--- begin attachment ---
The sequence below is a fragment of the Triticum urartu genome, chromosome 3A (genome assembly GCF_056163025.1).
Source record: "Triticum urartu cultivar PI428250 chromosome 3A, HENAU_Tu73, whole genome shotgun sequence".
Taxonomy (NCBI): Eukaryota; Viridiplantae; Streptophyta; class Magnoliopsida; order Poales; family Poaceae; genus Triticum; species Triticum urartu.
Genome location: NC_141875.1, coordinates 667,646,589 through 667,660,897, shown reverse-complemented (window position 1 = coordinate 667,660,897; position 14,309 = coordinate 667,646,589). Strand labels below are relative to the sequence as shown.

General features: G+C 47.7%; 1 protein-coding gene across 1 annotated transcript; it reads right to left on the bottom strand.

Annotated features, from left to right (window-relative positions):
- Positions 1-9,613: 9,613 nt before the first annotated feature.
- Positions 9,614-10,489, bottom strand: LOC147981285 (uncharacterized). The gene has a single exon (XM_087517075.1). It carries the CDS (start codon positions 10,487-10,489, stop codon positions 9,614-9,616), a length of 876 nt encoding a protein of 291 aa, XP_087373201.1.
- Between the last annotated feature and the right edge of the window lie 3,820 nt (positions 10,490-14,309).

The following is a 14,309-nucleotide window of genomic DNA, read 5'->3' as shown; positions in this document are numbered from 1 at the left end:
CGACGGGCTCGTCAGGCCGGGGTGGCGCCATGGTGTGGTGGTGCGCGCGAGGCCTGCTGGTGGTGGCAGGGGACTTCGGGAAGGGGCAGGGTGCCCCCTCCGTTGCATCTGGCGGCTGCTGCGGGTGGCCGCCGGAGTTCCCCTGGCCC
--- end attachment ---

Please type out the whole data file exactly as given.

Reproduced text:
The sequence below is a fragment of the Triticum urartu genome, chromosome 3A (genome assembly GCF_056163025.1).
Source record: "Triticum urartu cultivar PI428250 chromosome 3A, HENAU_Tu73, whole genome shotgun sequence".
Taxonomy (NCBI): Eukaryota; Viridiplantae; Streptophyta; class Magnoliopsida; order Poales; family Poaceae; genus Triticum; species Triticum urartu.
Genome location: NC_141875.1, coordinates 667,646,589 through 667,660,897, shown reverse-complemented (window position 1 = coordinate 667,660,897; position 14,309 = coordinate 667,646,589). Strand labels below are relative to the sequence as shown.

General features: G+C 47.7%; 1 protein-coding gene across 1 annotated transcript; it reads right to left on the bottom strand.

Annotated features, from left to right (window-relative positions):
- Positions 1-9,613: 9,613 nt before the first annotated feature.
- Positions 9,614-10,489, bottom strand: LOC147981285 (uncharacterized). The gene has a single exon (XM_087517075.1). It carries the CDS (start codon positions 10,487-10,489, stop codon positions 9,614-9,616), a length of 876 nt encoding a protein of 291 aa, XP_087373201.1.
- Between the last annotated feature and the right edge of the window lie 3,820 nt (positions 10,490-14,309).

The following is a 14,309-nucleotide window of genomic DNA, read 5'->3' as shown; positions in this document are numbered from 1 at the left end:
CGACGGGCTCGTCAGGCCGGGGTGGCGCCATGGTGTGGTGGTGCGCGCGAGGCCTGCTGGTGGTGGCAGGGGACTTCGGGAAGGGGCAGGGTGCCCCCTCCGTTGCATCTGGCGGCTGCTGCGGGTGGCCGCCGGAGTTCCCCTGGCCC